CALGARY, Jan. 5, 2016 /CNW/ - Federal elections may be good for democracy, but the campaigns — particularly the lengthy one recently held in Canada — can be crippling for plans to better arm our military. Just before the election was called, there were signs of progress being made in what has been a frustratingly slow and bureaucratically complex procurement process. But the campaign left the Department of National Defence unable to secure approvals from either a defence minister or the Treasury Board.
Frustrating and disappointing delays have long been a matter of course in Canada's defence procurement process. In 2014/15, the number of ministerial or Treasury Board approvals to allow projects to proceed was half of that in 2009/10. Yet the demand for approvals has not abated.
The third annual status report on selected major defence acquisitions was released today by the University of Calgary's School of Public Policy, Centre for Military and Strategic Studies and the Canadian Global Affairs Institute. Author David Perry provides a comprehensive reference point on procurement and its troubles in Canada.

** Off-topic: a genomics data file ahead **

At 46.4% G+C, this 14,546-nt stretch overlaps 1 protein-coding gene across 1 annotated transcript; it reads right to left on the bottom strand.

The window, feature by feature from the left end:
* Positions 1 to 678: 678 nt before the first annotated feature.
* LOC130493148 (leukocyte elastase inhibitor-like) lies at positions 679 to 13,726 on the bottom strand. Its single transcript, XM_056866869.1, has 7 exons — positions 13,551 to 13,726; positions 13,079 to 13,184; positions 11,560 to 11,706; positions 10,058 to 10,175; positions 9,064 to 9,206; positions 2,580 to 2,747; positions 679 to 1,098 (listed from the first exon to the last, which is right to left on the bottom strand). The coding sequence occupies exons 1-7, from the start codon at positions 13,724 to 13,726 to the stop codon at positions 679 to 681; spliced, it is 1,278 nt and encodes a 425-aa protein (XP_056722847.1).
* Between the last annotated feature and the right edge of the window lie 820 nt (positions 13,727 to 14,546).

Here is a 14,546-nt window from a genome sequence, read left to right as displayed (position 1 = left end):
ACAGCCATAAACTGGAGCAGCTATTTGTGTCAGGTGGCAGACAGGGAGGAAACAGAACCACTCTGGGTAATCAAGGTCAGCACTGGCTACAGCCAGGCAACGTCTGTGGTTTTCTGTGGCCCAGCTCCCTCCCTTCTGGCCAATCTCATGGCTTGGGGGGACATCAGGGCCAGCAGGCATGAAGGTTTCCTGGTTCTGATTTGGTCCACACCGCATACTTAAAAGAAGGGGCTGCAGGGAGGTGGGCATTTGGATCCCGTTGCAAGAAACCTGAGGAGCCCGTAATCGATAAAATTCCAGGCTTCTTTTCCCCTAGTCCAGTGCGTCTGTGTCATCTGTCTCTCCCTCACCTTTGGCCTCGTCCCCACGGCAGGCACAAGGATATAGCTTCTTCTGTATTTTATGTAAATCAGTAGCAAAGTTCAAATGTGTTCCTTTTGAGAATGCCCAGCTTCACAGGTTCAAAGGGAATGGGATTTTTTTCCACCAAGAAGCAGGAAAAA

According to the report, in addition to the turnover of key figures involved in the procurement and approval process, delays have come from a number of steps added to the process, making an already lengthy and complex system even more so. The irony is that the budget for military procurement has increased. Between 2004 and 2009, the Defence Department's procurement budget nearly doubled. But the funding was never matched by the capacity to manage it. In 2003, the Material Group had a ratio of 2,600 staff for every $1 billion in procurement funds. By 2009, the ratio had become 1,800 staff for every $1 billion in procurement funds. Since then, the ratio has only gotten substantially worse.
There are continual improvements being made to the way the Defence Department conducts project costing as well as how the Treasury Board Secretariat evaluates the costs, which will help improve the compatibility between estimates and newly introduced frameworks. The process for approving projects inside the Defence Department has also been streamlined. For now, however, these attempts at improvement have been focused on the lower-dollar-figure approvals done by the Minister. It remains to be seen if, first, they work, and secondly, if they can then be used to facilitate Treasury Board approvals, as well.
The paper can be downloaded at http://www.policyschool.ucalgary.ca/?q=research
SOURCE The School of Public Policy - University of Calgary
For further information: Media contact: David Perry, 613-728-7687